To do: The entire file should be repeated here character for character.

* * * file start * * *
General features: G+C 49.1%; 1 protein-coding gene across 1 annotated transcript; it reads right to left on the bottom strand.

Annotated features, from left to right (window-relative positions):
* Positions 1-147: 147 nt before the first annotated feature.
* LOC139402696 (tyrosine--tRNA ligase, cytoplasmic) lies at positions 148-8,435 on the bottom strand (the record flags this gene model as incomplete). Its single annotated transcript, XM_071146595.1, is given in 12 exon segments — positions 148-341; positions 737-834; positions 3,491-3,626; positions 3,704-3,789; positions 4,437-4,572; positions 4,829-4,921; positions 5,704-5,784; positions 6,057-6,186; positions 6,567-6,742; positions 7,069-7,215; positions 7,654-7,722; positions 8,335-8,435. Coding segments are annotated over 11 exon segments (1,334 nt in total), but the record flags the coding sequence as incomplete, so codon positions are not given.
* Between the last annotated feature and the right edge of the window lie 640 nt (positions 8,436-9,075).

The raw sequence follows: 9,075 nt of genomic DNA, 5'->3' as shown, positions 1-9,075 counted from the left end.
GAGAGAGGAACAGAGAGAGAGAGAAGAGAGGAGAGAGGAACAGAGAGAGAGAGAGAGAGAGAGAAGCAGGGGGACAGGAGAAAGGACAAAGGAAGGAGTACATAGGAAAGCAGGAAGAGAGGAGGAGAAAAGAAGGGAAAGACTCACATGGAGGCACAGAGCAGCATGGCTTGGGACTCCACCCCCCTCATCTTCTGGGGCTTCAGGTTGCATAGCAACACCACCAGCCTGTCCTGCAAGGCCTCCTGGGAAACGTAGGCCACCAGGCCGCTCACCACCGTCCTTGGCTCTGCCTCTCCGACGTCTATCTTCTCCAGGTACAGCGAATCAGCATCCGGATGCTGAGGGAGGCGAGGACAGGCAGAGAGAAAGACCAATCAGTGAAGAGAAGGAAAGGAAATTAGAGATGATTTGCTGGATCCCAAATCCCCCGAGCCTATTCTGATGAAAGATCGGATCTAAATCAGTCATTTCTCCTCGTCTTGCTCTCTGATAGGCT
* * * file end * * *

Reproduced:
General features: G+C 49.1%; 1 protein-coding gene across 1 annotated transcript; it reads right to left on the bottom strand.

Annotated features, from left to right (window-relative positions):
* Positions 1-147: 147 nt before the first annotated feature.
* LOC139402696 (tyrosine--tRNA ligase, cytoplasmic) lies at positions 148-8,435 on the bottom strand (the record flags this gene model as incomplete). Its single annotated transcript, XM_071146595.1, is given in 12 exon segments — positions 148-341; positions 737-834; positions 3,491-3,626; positions 3,704-3,789; positions 4,437-4,572; positions 4,829-4,921; positions 5,704-5,784; positions 6,057-6,186; positions 6,567-6,742; positions 7,069-7,215; positions 7,654-7,722; positions 8,335-8,435. Coding segments are annotated over 11 exon segments (1,334 nt in total), but the record flags the coding sequence as incomplete, so codon positions are not given.
* Between the last annotated feature and the right edge of the window lie 640 nt (positions 8,436-9,075).

The raw sequence follows: 9,075 nt of genomic DNA, 5'->3' as shown, positions 1-9,075 counted from the left end.
GAGAGAGGAACAGAGAGAGAGAGAAGAGAGGAGAGAGGAACAGAGAGAGAGAGAGAGAGAGAGAAGCAGGGGGACAGGAGAAAGGACAAAGGAAGGAGTACATAGGAAAGCAGGAAGAGAGGAGGAGAAAAGAAGGGAAAGACTCACATGGAGGCACAGAGCAGCATGGCTTGGGACTCCACCCCCCTCATCTTCTGGGGCTTCAGGTTGCATAGCAACACCACCAGCCTGTCCTGCAAGGCCTCCTGGGAAACGTAGGCCACCAGGCCGCTCACCACCGTCCTTGGCTCTGCCTCTCCGACGTCTATCTTCTCCAGGTACAGCGAATCAGCATCCGGATGCTGAGGGAGGCGAGGACAGGCAGAGAGAAAGACCAATCAGTGAAGAGAAGGAAAGGAAATTAGAGATGATTTGCTGGATCCCAAATCCCCCGAGCCTATTCTGATGAAAGATCGGATCTAAATCAGTCATTTCTCCTCGTCTTGCTCTCTGATAGGCT